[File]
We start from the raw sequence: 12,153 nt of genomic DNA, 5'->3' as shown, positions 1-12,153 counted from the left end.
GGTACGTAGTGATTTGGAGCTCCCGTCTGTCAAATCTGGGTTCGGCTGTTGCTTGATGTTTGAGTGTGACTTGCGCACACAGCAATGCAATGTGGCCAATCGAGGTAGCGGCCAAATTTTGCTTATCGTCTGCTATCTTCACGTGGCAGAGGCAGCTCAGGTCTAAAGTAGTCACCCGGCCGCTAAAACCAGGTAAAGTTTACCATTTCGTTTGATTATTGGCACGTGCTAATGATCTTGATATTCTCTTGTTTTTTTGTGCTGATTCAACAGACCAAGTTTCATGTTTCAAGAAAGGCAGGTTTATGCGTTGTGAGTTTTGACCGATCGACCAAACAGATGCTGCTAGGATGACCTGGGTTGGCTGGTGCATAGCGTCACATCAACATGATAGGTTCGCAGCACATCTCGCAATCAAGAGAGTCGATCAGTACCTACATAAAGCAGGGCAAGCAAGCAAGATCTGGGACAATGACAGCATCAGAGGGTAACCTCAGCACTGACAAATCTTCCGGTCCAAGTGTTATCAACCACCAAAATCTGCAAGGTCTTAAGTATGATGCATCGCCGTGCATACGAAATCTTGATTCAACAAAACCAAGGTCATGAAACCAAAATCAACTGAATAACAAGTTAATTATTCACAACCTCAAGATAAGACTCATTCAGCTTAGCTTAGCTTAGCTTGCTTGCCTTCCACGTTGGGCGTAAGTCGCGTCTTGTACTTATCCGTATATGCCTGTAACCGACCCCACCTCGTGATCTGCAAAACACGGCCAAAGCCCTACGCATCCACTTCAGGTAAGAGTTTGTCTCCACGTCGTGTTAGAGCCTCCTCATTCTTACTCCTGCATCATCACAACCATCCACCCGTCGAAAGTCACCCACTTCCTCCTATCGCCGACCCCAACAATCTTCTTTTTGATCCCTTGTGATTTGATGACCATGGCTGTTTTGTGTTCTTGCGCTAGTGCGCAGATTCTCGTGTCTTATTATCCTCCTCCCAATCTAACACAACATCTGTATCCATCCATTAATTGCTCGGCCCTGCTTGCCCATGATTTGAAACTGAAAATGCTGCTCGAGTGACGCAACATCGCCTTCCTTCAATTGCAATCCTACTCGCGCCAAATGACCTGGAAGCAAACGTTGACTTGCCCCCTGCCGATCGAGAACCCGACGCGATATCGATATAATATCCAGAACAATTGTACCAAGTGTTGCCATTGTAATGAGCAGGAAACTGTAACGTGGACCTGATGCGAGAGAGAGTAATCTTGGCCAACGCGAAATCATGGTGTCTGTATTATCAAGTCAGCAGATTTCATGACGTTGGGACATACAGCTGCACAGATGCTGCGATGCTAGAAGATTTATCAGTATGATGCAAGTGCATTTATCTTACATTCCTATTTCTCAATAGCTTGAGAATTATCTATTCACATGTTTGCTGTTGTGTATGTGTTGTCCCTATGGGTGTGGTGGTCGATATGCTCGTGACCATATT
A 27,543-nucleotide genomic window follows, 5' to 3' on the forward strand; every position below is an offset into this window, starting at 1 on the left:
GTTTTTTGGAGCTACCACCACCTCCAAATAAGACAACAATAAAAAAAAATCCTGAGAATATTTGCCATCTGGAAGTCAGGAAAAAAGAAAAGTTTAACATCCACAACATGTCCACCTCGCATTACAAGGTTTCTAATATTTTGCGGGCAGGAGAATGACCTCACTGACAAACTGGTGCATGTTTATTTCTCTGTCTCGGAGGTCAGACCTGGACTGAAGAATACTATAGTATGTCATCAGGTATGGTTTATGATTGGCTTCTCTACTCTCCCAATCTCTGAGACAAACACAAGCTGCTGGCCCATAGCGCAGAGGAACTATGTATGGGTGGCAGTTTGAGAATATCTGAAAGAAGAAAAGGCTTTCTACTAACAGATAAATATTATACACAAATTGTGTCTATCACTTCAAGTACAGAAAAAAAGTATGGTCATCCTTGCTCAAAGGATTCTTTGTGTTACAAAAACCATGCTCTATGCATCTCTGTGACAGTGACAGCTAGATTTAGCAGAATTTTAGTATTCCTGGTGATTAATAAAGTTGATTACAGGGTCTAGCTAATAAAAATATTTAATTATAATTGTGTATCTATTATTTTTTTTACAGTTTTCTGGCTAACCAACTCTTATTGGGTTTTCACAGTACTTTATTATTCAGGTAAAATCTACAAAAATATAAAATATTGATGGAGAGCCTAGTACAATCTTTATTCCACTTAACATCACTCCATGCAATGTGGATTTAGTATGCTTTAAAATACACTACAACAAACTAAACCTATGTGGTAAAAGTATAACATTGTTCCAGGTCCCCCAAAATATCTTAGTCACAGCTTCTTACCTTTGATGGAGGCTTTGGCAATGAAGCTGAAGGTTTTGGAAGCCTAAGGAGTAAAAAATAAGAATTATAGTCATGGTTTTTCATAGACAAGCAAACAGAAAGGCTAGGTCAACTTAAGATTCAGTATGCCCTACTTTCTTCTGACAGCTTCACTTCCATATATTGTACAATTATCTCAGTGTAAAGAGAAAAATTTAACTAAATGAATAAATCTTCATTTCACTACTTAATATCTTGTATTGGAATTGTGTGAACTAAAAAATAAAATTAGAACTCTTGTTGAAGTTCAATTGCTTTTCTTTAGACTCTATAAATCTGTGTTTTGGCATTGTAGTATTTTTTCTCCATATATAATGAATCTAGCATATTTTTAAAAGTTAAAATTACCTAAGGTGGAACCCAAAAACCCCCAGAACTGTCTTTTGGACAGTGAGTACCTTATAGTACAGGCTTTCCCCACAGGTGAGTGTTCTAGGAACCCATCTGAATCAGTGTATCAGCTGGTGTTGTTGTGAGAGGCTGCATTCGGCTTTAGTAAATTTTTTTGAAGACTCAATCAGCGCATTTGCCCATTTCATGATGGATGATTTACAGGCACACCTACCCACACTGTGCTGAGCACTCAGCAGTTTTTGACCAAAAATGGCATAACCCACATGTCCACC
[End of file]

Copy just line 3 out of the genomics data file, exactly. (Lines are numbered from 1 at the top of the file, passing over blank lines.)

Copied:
A 27,543-nucleotide genomic window follows, 5' to 3' on the forward strand; every position below is an offset into this window, starting at 1 on the left: